## Another Beautiful Desert Day

Not much to say than it has been another beautiful day on the desert. Hi temp about 99 and lows expected to be about 68. I am so glad we moved here. Both of us are. Click on the image to enlarge.

Not much to say than it has been another beautiful day on the desert. Hi temp about 99 and lows expected to be about 68. I am so glad we moved here. Both of us are. Click on the image to enlarge.

Nothing to post today but this nice view west of our house around sunset. Click on the image to enlarge.

I bought two bunches of daisies yesterday and arranged them in a vase in the great room. I guess fall is really here in Arizona, although the daytime temperatures are in the mid nineties while the nights get down to the low sixties. My Pride of Barbados flowers are mostly gone and the shrub is going dormant. I will miss them until next June when they come back for the summer. Click on the image to enlarge.

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When Damsel took this photo of one of the cacti in the patio, it reminded me of a post I did back in the dark ages (still working for a living) about the Fibonacci Series:

When Damsel snapped this picture of a seashell a couple of days ago, it reminded me of a class I took in school. One segment of this class studied the mathematics of pattern formations in nature. It was interesting to me then and has been interesting since.

The phenomenon of an expanding spiral, as in the photo, comes from a number progression known as the **Fibonacci** series. The series is formed by starting with 0 and 1 and then adding the latest two numbers to get the next number in the progression. The first Fibonacci numbers are 0, 1, 1, 2, 3, 5, 8, 13, and so on.

If you stack squares of dimensions in the Fibonacci sequence and connect the base intersections with a smooth curve, you get a spiral that resembles that of the shell. In the diagram at the left, two squares of dimension 1 are located in the center of the spiral, and squares of 2, 3, 5, 8 and 13 are added to the rectangle stack.

A property of the Fibonacci series is that as the series progresses, the ratio of adjacent numbers converges on a quantity known as the **Golden Ratio** or **Golden Section**. Golden Ratio comes from a name given by renaissance mathematicians. It was probably Leonardo da Vinci who first called it the sectio aurea (Latin for the golden section). The Golden Ratio appears regularly in arts, in architecture and in nature.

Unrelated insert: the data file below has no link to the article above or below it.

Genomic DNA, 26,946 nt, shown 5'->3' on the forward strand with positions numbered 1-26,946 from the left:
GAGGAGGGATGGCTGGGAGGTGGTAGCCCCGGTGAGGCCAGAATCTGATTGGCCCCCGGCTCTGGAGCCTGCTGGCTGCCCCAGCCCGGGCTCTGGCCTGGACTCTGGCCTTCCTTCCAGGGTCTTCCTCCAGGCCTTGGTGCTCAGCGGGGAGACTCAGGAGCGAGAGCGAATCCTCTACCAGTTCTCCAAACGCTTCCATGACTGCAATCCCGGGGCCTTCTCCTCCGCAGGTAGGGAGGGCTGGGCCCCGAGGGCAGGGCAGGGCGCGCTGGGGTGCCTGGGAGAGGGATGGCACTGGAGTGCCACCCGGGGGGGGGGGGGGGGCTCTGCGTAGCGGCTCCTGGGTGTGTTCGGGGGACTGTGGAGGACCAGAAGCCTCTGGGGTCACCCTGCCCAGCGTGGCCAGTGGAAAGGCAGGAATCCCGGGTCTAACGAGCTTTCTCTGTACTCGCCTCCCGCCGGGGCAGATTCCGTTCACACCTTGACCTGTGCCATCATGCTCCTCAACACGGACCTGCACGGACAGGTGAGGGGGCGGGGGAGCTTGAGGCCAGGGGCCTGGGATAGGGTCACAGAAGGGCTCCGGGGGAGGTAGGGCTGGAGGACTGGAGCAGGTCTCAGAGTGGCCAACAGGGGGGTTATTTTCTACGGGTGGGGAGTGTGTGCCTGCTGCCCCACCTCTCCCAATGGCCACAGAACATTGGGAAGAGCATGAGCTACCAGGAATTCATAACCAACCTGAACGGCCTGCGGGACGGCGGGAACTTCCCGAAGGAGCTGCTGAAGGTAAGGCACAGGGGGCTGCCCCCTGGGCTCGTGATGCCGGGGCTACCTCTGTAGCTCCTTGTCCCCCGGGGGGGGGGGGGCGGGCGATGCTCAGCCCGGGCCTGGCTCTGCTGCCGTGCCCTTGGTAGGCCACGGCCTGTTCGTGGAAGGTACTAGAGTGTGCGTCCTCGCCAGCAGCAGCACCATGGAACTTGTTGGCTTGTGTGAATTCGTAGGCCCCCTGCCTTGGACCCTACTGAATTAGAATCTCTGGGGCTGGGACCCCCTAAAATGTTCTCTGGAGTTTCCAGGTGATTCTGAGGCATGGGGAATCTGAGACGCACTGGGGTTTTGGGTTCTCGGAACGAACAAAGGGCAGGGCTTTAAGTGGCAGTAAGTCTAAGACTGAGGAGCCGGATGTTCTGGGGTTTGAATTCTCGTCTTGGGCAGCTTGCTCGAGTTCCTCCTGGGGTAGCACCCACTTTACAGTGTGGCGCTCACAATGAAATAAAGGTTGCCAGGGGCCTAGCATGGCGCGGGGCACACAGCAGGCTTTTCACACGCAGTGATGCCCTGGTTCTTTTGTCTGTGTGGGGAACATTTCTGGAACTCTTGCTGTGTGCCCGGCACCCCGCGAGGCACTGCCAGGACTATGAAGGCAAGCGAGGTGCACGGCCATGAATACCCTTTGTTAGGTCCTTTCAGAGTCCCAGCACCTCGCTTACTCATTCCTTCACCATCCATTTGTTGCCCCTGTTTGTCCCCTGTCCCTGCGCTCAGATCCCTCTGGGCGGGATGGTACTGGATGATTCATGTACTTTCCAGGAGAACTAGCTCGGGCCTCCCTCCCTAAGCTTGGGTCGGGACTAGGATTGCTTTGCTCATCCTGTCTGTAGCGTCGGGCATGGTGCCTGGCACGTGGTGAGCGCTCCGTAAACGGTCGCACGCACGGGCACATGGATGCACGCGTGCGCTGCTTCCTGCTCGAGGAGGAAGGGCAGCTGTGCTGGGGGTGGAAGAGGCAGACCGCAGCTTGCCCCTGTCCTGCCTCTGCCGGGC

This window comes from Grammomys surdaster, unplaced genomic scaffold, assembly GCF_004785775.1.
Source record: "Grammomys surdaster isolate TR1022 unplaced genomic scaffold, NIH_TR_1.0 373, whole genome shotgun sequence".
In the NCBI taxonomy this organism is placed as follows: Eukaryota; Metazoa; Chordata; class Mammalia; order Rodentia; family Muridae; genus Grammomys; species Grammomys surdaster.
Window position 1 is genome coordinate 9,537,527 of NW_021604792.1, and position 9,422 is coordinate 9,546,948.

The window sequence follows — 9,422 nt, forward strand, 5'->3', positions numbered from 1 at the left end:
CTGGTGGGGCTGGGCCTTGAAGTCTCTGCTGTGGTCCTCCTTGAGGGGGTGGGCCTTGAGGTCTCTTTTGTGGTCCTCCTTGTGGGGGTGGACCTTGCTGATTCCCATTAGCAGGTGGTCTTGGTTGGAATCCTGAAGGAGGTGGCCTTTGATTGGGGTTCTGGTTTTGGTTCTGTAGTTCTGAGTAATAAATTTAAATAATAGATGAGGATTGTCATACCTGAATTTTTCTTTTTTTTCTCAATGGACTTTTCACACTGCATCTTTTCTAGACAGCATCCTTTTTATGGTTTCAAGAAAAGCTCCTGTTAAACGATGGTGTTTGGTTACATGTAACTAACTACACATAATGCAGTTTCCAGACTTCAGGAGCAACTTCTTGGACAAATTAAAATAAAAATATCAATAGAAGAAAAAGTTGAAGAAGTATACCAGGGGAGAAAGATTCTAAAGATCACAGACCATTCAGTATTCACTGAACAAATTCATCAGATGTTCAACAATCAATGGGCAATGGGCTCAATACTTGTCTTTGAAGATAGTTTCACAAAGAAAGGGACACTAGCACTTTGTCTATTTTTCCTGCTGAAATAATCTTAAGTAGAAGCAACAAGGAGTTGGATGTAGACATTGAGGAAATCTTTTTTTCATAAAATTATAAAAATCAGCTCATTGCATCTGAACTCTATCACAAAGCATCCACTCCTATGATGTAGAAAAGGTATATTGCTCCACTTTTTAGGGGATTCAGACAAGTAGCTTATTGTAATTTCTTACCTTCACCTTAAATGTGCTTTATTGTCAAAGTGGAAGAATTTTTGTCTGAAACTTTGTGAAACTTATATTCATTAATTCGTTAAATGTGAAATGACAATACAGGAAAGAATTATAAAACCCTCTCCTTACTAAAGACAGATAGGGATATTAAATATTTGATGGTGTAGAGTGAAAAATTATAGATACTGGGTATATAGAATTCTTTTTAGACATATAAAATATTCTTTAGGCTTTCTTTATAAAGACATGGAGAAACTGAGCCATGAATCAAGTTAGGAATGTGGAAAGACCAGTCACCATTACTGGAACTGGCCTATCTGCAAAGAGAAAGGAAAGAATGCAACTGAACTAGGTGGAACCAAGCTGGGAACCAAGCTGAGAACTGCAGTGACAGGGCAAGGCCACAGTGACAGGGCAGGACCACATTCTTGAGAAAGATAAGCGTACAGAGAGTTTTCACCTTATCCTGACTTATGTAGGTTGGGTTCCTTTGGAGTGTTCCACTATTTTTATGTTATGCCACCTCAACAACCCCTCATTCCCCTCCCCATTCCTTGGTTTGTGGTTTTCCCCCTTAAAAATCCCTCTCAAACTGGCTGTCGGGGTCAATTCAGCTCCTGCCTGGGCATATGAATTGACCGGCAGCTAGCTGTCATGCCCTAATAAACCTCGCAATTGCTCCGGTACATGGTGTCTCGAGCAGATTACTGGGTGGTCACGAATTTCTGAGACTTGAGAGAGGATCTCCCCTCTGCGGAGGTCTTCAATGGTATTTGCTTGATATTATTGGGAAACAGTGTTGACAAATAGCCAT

For everything you ever wanted to know about the Fibonacci series numbers and the Golden Section, visit Dr Ron Knott’s multimedia web site.

**UPDATE** Fibonacci spirals in linear perspective: Observe the spiral staircase as it winds into the distance below. I found this picture on a website all about European architecture. I was looking for something else and noticed the Fibonacci connection.

I spotted this little guy making his way across the RV drive today while we were working in the yard. It was less than two inches long, so it must be a juvenile Regal Horned Lizard. They can grow to be up to about 5 inches in length. Click on the image to enlarge.

Of all the birds that come around to the feeders, the male cardinal has the poorest camouflage in our Sonoran desert environment. When he does show up, we ask each other, jokingly, “Where’s Waldo?” The goldfinches feeding on Nyjer seed bags in the foreground aren’t much more subtle with their bright yellow breast feathers. Click on the image to enlarge.

Sunspot 1575 is currently pointing in our direction. It looks like the class of sunspot that can disrupt things in the electrical grid and in communications satellites. Of course, sunspots can be directly traced to periods of warmer and cooler temperatures on Earth. Click on the image to enlarge.